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12 October, 2017 00:00 00 AM
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Let’s Play Chess

Sheikh Iraj
Let’s Play Chess

Chess is a wonderful mind-engaging game that is played in most countries of the world. In the 1980s, chess was at its peak of popularity in our country. Niaz Murshed of Bangladesh became the first South Asian to be awarded the title of Grandmaster in 1987 by the World Chess Federation, better known by its French acronym FIDE. So far, we have five Grandmasters in our country. But no one from Bangladesh has earned the title since 2007. That being said, chess is still quite popular throughout our country. Many schools, colleges and universities have chess clubs and many youths are avid followers of chess. Some of the top educational institutions in the capital regularly organise chess competitions. Even in other competitive events like science festivals and math Olympiads, chess often finds itself as one of the most popular segments. Thanks to the internet, advancement in technology and social media sites, online chess has become quite trendy these days. Today, different websites and software allow us to play chess on our laptops or mobile phones. This week, Y&I spoke with some young and upcoming chess players as well as some veteran players, chess fans and officials of the Bangladesh Chess Federation. They talked about the present state of the game in our country, where it is heading and steps needed to bring back the golden days of chess in our country.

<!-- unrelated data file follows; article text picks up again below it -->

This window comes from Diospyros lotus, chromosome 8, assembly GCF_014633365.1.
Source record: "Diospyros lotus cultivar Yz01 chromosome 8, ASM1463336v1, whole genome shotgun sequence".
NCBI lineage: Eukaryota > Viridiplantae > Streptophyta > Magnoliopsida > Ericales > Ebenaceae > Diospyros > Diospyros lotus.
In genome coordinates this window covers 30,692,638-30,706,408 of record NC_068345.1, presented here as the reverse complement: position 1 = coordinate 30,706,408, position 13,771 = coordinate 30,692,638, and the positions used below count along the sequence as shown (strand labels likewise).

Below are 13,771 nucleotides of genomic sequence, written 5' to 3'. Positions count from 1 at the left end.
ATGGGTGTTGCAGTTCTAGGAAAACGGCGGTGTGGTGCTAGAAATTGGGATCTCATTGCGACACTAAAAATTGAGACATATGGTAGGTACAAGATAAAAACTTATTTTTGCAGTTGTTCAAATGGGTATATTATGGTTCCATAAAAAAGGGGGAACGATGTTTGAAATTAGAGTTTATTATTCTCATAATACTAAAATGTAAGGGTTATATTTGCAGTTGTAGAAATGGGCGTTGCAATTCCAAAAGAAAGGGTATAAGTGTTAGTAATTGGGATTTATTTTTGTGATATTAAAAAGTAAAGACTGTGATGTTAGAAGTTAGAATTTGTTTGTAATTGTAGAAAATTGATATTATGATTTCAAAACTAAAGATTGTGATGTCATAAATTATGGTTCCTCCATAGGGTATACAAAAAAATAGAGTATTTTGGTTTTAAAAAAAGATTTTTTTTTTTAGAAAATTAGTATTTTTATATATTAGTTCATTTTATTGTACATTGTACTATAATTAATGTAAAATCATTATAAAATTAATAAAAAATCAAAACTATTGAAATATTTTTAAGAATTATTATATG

Mohammad Fahad Rahman became an overnight celebrity when, at the age of only 13, he became the youngest FIDE Master of Bangladesh in 2016. “So far, I have won eight gold, six silver and four bronze medals from different tournaments at home and abroad, as well as one national gold medal. I am in class 8 at Little Jewels International School in the capital. I always try to make sure my studies and chess-playing do not collide with each other. Many of my friends have started playing chess after knowing what I have achieved. Right now, I am preparing myself for the National Tournament, which is supposed to start this month. I think in order to make chess more popular, we must give importance to school chess. I also play chess online. When it comes to online chess websites, I prefer Chess.com over other sites. Playing chess online is fun, one gets to play with different types of both amateur and professional players. There are a lot of benefits of playing chess online. For example, when I am playing an amateur player, I do not know how he or she might play and any new kind of move makes me interested and helps me to think about new chess moves,” Fahad told Y&I.